Ong Ajyooth et al, and Ece et al, in two different studies showed that oxidative stress may play an important role in the pathogenesis of IgA nephropathy and Henoch-Schonlein purpura. , Lee et al, claimed that lipid peroxidation may be involved in the pathogenesis of FSGS and dietary antioxidants may inhibit lipoprotein oxidation and renal injury in patients with FSGS.  Thus, all the above studies have shown that oxidative stress may play an important role in the pathogenesis of some glomerular diseases.
There is one study by Kuo et al, in which they have shown that urinary and plasma MDA levels significantly increase in patients with FSGS compared with MCD. They also demonstrated that immunostaining for glomerular MDA and SOD (superoxide dismutase) is higher in rats and humans with FSGS than those with MCD. 
In this study, we assessed immunoreactivity of glomerular MDA in patients with idiopathic FSGS and MCD to determine if it is possible to differentiate between these two common causes of the NS in problematic cases. We demonstrated that there is significant difference between the median score of these two conditions. The immnuostaining for glomerular MDA was significantly higher in patients with FSGS (mean, 1.5) than in either patients with MCD (mean, 0.16) or normal controls (P value < 0.01). There was no significant difference in MDA immunostaining levels between different variants of FSGS.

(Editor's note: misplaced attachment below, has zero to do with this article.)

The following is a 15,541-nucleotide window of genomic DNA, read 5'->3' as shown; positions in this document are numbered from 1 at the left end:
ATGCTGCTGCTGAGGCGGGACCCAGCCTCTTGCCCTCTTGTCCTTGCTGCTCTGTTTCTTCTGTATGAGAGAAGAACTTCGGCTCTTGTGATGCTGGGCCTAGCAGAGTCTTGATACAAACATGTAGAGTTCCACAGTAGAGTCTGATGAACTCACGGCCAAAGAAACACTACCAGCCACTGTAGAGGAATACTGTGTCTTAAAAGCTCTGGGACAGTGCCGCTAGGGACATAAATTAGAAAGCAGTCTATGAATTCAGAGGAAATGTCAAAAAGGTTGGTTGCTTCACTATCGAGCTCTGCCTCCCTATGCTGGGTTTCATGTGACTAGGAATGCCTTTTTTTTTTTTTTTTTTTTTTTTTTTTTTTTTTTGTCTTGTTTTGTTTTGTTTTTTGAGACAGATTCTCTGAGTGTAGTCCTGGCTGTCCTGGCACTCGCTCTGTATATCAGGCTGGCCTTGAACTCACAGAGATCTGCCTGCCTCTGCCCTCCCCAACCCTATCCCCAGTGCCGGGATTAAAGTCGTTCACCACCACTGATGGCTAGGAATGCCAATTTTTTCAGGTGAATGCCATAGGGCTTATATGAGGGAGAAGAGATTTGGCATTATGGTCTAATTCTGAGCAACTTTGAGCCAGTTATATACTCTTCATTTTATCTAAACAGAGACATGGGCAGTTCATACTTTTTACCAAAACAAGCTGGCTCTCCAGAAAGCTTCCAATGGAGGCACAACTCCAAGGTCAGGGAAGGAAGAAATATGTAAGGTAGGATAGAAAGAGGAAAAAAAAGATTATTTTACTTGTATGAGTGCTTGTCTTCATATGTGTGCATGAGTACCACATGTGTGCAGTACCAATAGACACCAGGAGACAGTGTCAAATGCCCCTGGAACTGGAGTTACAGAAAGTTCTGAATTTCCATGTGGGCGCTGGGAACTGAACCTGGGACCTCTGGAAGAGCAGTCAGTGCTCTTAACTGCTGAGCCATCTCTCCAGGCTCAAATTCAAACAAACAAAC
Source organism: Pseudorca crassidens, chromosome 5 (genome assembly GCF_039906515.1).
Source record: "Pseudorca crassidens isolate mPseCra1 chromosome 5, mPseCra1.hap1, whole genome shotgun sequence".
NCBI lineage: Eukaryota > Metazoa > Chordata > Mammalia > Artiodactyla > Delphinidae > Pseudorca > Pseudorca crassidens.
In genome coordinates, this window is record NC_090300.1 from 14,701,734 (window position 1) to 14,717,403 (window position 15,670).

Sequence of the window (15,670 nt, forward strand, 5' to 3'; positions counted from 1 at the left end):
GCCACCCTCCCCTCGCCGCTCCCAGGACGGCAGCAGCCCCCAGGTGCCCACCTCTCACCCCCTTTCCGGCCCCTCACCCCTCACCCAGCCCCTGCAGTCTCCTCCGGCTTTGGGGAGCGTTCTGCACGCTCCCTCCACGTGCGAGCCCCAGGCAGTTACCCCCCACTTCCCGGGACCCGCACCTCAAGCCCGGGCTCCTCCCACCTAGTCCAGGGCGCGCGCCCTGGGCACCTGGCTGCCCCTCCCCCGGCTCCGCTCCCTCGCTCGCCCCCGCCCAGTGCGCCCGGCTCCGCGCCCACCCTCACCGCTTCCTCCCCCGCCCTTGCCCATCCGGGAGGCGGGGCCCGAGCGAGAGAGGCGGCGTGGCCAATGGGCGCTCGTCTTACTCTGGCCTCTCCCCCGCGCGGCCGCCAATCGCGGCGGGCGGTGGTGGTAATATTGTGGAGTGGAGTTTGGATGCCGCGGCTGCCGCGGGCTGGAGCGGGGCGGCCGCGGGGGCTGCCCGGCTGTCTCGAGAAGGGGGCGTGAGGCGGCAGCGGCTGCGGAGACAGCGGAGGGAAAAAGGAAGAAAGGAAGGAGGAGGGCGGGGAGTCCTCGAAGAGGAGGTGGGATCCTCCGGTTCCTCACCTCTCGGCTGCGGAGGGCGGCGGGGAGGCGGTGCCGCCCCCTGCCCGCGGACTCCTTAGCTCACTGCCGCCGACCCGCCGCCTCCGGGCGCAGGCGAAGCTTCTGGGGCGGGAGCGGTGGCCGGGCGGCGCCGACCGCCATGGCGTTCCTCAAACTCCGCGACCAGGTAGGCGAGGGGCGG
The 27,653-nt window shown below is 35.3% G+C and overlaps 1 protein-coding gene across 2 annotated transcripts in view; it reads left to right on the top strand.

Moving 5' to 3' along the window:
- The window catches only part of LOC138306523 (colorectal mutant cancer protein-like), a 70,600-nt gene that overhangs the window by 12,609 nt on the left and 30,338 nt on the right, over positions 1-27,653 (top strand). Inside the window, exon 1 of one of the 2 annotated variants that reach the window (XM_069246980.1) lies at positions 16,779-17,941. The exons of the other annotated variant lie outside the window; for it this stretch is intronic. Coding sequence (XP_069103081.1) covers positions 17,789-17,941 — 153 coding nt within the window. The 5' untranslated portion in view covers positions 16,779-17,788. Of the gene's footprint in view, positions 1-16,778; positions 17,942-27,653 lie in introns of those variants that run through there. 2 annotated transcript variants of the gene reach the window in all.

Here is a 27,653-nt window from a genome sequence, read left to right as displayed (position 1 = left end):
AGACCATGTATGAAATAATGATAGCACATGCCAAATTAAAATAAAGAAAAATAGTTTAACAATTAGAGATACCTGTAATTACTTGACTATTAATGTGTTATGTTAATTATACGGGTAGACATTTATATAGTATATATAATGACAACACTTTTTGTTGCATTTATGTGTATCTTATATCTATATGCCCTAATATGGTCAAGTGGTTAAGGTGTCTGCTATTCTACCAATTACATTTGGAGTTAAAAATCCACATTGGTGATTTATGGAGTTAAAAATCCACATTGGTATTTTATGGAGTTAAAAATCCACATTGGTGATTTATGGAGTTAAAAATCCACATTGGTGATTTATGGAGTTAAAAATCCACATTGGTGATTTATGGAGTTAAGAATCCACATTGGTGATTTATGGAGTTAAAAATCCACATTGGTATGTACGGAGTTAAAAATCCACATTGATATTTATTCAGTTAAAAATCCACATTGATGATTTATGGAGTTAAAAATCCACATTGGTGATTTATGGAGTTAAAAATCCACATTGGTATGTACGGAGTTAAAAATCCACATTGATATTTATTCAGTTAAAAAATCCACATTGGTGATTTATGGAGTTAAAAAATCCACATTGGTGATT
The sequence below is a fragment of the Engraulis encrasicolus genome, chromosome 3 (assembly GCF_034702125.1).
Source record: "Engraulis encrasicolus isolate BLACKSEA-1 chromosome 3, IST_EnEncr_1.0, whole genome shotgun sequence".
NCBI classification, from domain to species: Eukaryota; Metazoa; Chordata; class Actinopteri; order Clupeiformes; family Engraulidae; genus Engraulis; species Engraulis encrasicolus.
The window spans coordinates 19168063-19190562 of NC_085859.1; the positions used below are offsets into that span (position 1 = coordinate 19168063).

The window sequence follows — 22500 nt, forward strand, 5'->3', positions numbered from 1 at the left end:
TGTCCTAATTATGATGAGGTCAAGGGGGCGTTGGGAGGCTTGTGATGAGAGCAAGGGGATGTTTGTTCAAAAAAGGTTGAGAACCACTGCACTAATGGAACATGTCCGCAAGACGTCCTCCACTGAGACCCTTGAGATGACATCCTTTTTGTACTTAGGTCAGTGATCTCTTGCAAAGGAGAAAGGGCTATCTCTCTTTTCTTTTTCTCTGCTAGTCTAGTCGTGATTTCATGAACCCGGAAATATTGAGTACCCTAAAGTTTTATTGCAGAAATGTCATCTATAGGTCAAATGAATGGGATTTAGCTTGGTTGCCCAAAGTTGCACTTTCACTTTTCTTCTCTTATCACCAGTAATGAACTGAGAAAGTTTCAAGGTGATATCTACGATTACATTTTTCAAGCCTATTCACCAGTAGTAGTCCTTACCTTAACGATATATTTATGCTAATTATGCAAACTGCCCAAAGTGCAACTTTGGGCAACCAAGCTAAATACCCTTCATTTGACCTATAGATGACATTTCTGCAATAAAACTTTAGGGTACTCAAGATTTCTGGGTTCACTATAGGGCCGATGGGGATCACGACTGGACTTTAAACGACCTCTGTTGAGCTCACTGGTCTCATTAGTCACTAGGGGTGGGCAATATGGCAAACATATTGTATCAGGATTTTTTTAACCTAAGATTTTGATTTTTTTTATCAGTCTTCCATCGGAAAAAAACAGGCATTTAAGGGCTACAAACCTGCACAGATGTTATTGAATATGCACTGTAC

In all four borderline cases who presented with the NS not responding to steroid therapy and in whom, we did not find glomerular sclerosis in the kidney biopsies, glomerular MDA level were higher than MCD patients and was similar to the level in patients with FSGS (mean, 1.25).
In summary, our study demonstrates that glomerular levels of MDA are increased in patients with idiopathic FSGS, when compared with MCD. We recommend that MDA immunostaining of kidney biopsy samples with in adequate number of glomeruli can be helpful in differentiating between FSGS and MCD in problematic cases.
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Simin Torabi Nezhad
Professor of Pathology, Shiraz Nephrology Center, Pathology Department, Shiraz University of Medical Sciences, Shiraz
[Table 1], [Table 2], [Table 3]